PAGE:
Free rang dairy cows

1.41 trillion cow burps and 23.7 billion cowpies damaging the planet daily



Farm animals around the world are causing devastating damage to the environment by burping and farting out immense amounts of greenhouse gas. We must eat less meat to slow down global warming and improve animal welfare.

The problem in numbers

  • 1.47 billion cows alone are burping and farting out approximately 150 billion gallons of methane every day
  • 95% of the greenhouse gas produced by cows is from burping
  • Cows burp approximately every 90 seconds
  • 1.41 trillion methane-rich cow burps are being released into the environment every day
  • Methane is thought to be 25-100 times more destructive to the environment than carbon dioxide
  • Over 23.7 billion methane-rich cowpies, weighing a staggering total of 43.4 million tons, are deposited around the world every day


Our history - World Animal Protection

Dairy cows grazing on pastures

Cows aren't the only culprits

Animal agriculture is accountable for producing the equivalent of 7.1 gigatons of CO2 per year, or 14.5% of greenhouse gas emissions. This is more than all cars, planes and other forms of transport put together.

We’re urging the world’s biggest livestock farming nations to encourage people to eat less meat to reduce global warming. Fewer farm animals means less greenhouse gas.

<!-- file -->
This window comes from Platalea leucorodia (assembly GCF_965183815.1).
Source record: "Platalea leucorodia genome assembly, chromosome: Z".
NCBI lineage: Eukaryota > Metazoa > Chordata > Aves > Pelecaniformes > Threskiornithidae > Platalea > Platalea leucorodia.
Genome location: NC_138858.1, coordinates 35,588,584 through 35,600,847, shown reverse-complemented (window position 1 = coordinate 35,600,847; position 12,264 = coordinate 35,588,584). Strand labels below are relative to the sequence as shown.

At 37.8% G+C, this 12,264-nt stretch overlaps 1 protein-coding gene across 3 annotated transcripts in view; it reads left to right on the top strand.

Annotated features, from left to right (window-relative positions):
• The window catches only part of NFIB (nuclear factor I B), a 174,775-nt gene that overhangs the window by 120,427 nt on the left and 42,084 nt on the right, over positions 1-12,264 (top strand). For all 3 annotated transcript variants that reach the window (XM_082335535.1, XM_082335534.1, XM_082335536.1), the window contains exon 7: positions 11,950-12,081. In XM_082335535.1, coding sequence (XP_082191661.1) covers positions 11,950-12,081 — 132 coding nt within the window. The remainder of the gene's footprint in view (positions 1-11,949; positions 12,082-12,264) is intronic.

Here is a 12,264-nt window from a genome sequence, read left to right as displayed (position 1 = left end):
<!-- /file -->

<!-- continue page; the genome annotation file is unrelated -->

Eating less meat would also improve animal welfare.



Dairy cows on pasture

We need to eat less meat

Meat consumption is increasing around the world, as is the number of factory farms. If left unchecked, agriculture is projected to produce 52% of global greenhouse gas emissions in the coming decades, 70% of which will come from meat and dairy.

Of the 70 billion+ animals currently farmed annually around the world, 50 billion of them are factory farmed.

These animals are treated more like cogs in a machine, than living, breathing, feeling animals. They endure short, miserable lives and are often crammed together in cages, crates, or pens where they’re unable to engage in natural behavior.

Many animals are selectively bred to be fast-growing; lameness, weakened or broken bones, infections, and organ failure are all commonplace. By avoiding cruelly produced meat, consumers can support farmers who are doing the right thing.

Our work fighting factory farming

We’ve been running campaigns all over the world fighting for the welfare of factory-farmed animals.

Our petition calling on KFC to improve the welfare of chickens in its supply chain garnered over half a million signatures and has led to us opening positive lines of communication with the global fast-food giant.

We’ve also moved Kroger, the largest grocery chain in the US, to commit to phasing out cruel gestation crates in their supply chain by 2025.

Steve McIvor, our CEO, says: “The environmental impact of meat production needs to be taken much more seriously as does the suffering endured by 50 billion animals on factory farms every year.

By eating less meat people can reduce global warming and improve the lives of billions of animals every single year.”

Eating more responsibly

We created a short guide to help meat eaters make better choices for themselves, farm animals, and the planet.


Quick tips for caring carnivores

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The environmental impact of meat production needs to be taken much more seriously as does the suffering endured by 50 billion animals on factory farms every year